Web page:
Tip: If ED affects your sex life, good communication is essential, from discussing treatment to exploring alternate ways of receiving sexual pleasure.
Unfortunately, anxiety and shame can be exacerbated by the media.
For many people, aside from a few sex education classes in high school, Hollywood movies, advertising and pornography are the most accessible references for what sex looks like.
None of these are particularly healthy learning tools and can leave an imprint of unrealistic and even harmful sexual expectations.
British sex educator Cindy Gallop has summarised this wide gulf between real sex and pornography in particular.
"Real sex is messy, funny, impulsive and intimate; porn is none of the above. Sex is, or should be, preceded by enthusiastic consent and discussion about STI protection and contraceptives; porn has none of that. Sex is about people – porn tends to be about bodies."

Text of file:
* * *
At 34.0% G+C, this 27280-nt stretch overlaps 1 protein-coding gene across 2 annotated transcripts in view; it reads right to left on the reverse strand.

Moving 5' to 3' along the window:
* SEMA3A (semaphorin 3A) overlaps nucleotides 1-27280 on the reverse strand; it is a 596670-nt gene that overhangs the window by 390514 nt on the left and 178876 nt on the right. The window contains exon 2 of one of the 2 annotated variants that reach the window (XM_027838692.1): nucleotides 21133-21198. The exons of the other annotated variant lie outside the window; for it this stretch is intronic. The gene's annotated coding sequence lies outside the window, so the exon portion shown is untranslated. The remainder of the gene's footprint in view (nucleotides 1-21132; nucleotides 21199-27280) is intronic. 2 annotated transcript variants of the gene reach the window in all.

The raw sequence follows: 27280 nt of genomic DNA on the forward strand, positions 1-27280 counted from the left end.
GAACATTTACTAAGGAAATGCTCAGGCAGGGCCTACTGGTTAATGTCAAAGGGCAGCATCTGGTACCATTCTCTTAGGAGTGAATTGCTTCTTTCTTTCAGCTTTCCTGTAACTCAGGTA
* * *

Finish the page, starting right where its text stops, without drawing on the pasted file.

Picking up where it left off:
Common misconceptions generated by porn are around body shapes and sizes, performance time, sexual acts, and the ability for the female to climax during sexual intercourse.
"That is actually the biggest myth that so many people believe. In reality, only one in five women can have an orgasm by intercourse alone," Matty explains.
"Men also believe they have to last for a long time, but the average time is only 5.4 minutes. Some men, especially young men – believe they should last at least 15 to 20 minutes!"
In Matty's view, if sex were to become a more open topic of discussion and common myths were cleared up, many relationships could be improved or even saved, and teenagers would be much safer too.
As embarrassing as it might be to have 'the talk' with kids, it's necessary.
Young people are naturally curious, and without adequate sex education from school or parents, movies and pornography can easily become the primary educators when their questions are left unanswered.